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Career and Education Opportunities for Librarians in Honolulu, Hawaii

There is a wide variety of career and education opportunities for librarians in the Honolulu, Hawaii area. There are currently 770 working librarians in Hawaii; this should grow by 4% to 810 working librarians in the state by 2016. This is not quite as good as the nation as a whole, where employment opportunities for librarians are expected to grow by about 7.8%. In general, librarians administer libraries and perform related library services.

Income for librarians is about $28 hourly or $58,810 yearly on average in Hawaii. Nationally, their income is about $25 hourly or $52,530 yearly. Librarians earn more than people working in the category of Libraries and Museums generally in Hawaii and more than people in the Libraries and Museums category nationally. Librarians work in a variety of jobs, including: high school library media specialist, film librarian, and library media specialist.

The Honolulu area is home to twenty-four schools of higher education, including one within twenty-five miles of Honolulu where you can get a degree as a librarian. Given that the most common education level for librarians is a Master's degree, it will take about six years to learn to be a librarian if you already have a high school diploma, or just 2 years if you have a Bachelor's degree.

CAREER DESCRIPTION: Librarian

Librarian video from the State of New Jersey Dept. of Labor and Workforce Development

In general, librarians administer libraries and perform related library services. They also work in a variety of settings, including public libraries, schools, colleges and universities, museums, corporations, government agencies, law firms, non-profit organizations, and healthcare providers.

Librarians engage in professional development efforts, such as taking continuing education classes and attending or participating in conferences and associations. They also locate unusual or unique data in response to specific requests. Equally important, librarians have to search standard reference materials, including online sources and the Internet, to respond to patrons' reference questions. They are often called upon to analyze patrons' requests to establish needed data, and help in furnishing or locating that data. They are expected to respond to customer complaints, taking action as needed. Finally, librarians evaluate vendor products and performance and place orders.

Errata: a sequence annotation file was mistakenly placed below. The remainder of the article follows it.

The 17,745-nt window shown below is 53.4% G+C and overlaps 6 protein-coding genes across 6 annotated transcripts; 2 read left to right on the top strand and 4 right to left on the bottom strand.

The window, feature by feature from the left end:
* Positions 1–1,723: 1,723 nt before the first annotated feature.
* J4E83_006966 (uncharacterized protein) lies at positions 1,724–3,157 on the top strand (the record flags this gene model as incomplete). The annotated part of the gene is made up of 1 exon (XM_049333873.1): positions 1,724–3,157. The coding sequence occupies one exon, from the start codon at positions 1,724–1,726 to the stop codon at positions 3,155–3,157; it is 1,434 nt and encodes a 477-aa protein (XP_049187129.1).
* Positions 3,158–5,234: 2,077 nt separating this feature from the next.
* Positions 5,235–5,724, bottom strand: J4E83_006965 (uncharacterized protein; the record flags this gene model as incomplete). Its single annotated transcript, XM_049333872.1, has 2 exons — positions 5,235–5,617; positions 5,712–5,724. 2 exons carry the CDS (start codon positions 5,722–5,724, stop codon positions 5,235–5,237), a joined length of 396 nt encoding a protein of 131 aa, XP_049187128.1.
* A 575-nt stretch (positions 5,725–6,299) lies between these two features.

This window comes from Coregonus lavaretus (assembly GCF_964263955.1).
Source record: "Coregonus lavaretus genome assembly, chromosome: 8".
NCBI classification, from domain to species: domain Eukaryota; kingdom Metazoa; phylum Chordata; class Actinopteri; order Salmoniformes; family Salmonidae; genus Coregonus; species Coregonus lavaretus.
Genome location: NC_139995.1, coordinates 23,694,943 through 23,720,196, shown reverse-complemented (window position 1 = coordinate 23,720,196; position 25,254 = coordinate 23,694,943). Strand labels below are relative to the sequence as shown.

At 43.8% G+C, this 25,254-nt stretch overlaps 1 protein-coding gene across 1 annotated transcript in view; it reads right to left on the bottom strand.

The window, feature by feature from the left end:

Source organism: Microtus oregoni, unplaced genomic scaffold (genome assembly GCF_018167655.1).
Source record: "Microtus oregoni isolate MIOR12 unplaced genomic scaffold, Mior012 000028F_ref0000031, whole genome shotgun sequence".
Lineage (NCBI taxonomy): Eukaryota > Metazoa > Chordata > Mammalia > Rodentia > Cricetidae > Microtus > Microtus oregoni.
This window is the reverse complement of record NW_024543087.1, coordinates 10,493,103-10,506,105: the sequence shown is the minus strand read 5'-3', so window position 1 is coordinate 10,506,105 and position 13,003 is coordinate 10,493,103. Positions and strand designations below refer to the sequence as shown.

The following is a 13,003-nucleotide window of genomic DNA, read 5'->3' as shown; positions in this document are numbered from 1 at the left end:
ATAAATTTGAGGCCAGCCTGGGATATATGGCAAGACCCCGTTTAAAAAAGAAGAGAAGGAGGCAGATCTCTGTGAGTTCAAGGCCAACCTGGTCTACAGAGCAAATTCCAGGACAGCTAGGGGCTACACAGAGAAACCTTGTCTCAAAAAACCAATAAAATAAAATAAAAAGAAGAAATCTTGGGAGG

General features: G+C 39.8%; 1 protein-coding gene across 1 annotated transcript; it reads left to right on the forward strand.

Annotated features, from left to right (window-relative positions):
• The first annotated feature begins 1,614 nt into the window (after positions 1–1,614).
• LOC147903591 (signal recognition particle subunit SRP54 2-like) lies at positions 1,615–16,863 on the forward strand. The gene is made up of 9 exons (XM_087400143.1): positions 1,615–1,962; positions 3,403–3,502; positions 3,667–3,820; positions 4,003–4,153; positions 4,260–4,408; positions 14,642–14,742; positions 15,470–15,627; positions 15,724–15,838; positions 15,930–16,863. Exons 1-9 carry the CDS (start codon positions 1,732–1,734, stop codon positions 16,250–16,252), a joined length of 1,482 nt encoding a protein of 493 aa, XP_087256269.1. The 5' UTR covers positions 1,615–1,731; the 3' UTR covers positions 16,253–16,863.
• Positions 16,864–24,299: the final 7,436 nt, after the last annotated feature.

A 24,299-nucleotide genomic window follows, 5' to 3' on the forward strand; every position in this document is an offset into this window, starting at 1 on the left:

Every day, librarians are expected to be able to read and understand documents and reports. They need to articulate ideas and problems. It is also important that they listen to and understand others in meetings.

It is important for librarians to talk with colleagues and community members and organizations to conduct informational programs, make collection decisions, and decide on library services to offer. They are often called upon to furnish input into the architectural planning of library facilities. They also teach library patrons basic computer skills. They are sometimes expected to inspect and evaluate materials, using book reviews and current holdings, to decide on and order print, audiovisual, and electronic resources. Somewhat less frequently, librarians are also expected to formulate and participate in fundraising drives.